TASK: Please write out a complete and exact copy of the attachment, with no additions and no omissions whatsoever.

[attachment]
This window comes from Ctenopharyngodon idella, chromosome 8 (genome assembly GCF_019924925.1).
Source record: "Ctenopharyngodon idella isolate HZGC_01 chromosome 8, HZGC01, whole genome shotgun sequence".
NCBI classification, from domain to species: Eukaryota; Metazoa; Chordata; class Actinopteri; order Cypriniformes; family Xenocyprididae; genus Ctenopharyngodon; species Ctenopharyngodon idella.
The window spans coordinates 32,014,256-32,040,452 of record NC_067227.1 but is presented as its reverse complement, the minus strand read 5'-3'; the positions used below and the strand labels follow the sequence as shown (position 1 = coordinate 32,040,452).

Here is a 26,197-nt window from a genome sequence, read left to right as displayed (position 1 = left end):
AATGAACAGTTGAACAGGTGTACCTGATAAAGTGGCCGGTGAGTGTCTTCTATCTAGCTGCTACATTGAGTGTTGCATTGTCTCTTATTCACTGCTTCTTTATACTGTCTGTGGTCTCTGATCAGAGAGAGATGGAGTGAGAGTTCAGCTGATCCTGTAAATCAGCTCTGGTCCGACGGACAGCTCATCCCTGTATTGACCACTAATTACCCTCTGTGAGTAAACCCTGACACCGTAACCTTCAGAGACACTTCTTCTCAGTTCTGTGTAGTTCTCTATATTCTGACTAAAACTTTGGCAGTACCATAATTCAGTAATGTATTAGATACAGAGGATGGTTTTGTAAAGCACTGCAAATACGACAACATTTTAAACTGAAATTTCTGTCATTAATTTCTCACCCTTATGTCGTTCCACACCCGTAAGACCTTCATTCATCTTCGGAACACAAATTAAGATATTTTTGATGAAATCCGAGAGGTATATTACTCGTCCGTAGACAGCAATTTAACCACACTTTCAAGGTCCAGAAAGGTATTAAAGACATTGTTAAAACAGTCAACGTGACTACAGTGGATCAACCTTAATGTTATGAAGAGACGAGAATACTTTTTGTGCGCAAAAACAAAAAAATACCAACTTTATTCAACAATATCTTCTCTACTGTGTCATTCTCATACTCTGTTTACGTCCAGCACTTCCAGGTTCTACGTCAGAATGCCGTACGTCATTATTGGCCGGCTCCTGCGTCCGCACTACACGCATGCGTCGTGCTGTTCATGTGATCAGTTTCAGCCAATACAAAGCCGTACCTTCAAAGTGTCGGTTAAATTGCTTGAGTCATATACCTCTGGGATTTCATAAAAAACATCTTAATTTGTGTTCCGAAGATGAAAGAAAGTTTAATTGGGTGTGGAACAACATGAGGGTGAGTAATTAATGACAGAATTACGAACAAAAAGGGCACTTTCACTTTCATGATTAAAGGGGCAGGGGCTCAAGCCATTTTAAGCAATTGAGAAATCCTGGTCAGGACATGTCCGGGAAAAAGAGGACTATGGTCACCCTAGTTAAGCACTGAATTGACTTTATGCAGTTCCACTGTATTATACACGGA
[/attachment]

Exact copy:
This window comes from Ctenopharyngodon idella, chromosome 8 (genome assembly GCF_019924925.1).
Source record: "Ctenopharyngodon idella isolate HZGC_01 chromosome 8, HZGC01, whole genome shotgun sequence".
NCBI classification, from domain to species: Eukaryota; Metazoa; Chordata; class Actinopteri; order Cypriniformes; family Xenocyprididae; genus Ctenopharyngodon; species Ctenopharyngodon idella.
The window spans coordinates 32,014,256-32,040,452 of record NC_067227.1 but is presented as its reverse complement, the minus strand read 5'-3'; the positions used below and the strand labels follow the sequence as shown (position 1 = coordinate 32,040,452).

Here is a 26,197-nt window from a genome sequence, read left to right as displayed (position 1 = left end):
AATGAACAGTTGAACAGGTGTACCTGATAAAGTGGCCGGTGAGTGTCTTCTATCTAGCTGCTACATTGAGTGTTGCATTGTCTCTTATTCACTGCTTCTTTATACTGTCTGTGGTCTCTGATCAGAGAGAGATGGAGTGAGAGTTCAGCTGATCCTGTAAATCAGCTCTGGTCCGACGGACAGCTCATCCCTGTATTGACCACTAATTACCCTCTGTGAGTAAACCCTGACACCGTAACCTTCAGAGACACTTCTTCTCAGTTCTGTGTAGTTCTCTATATTCTGACTAAAACTTTGGCAGTACCATAATTCAGTAATGTATTAGATACAGAGGATGGTTTTGTAAAGCACTGCAAATACGACAACATTTTAAACTGAAATTTCTGTCATTAATTTCTCACCCTTATGTCGTTCCACACCCGTAAGACCTTCATTCATCTTCGGAACACAAATTAAGATATTTTTGATGAAATCCGAGAGGTATATTACTCGTCCGTAGACAGCAATTTAACCACACTTTCAAGGTCCAGAAAGGTATTAAAGACATTGTTAAAACAGTCAACGTGACTACAGTGGATCAACCTTAATGTTATGAAGAGACGAGAATACTTTTTGTGCGCAAAAACAAAAAAATACCAACTTTATTCAACAATATCTTCTCTACTGTGTCATTCTCATACTCTGTTTACGTCCAGCACTTCCAGGTTCTACGTCAGAATGCCGTACGTCATTATTGGCCGGCTCCTGCGTCCGCACTACACGCATGCGTCGTGCTGTTCATGTGATCAGTTTCAGCCAATACAAAGCCGTACCTTCAAAGTGTCGGTTAAATTGCTTGAGTCATATACCTCTGGGATTTCATAAAAAACATCTTAATTTGTGTTCCGAAGATGAAAGAAAGTTTAATTGGGTGTGGAACAACATGAGGGTGAGTAATTAATGACAGAATTACGAACAAAAAGGGCACTTTCACTTTCATGATTAAAGGGGCAGGGGCTCAAGCCATTTTAAGCAATTGAGAAATCCTGGTCAGGACATGTCCGGGAAAAAGAGGACTATGGTCACCCTAGTTAAGCACTGAATTGACTTTATGCAGTTCCACTGTATTATACACGGA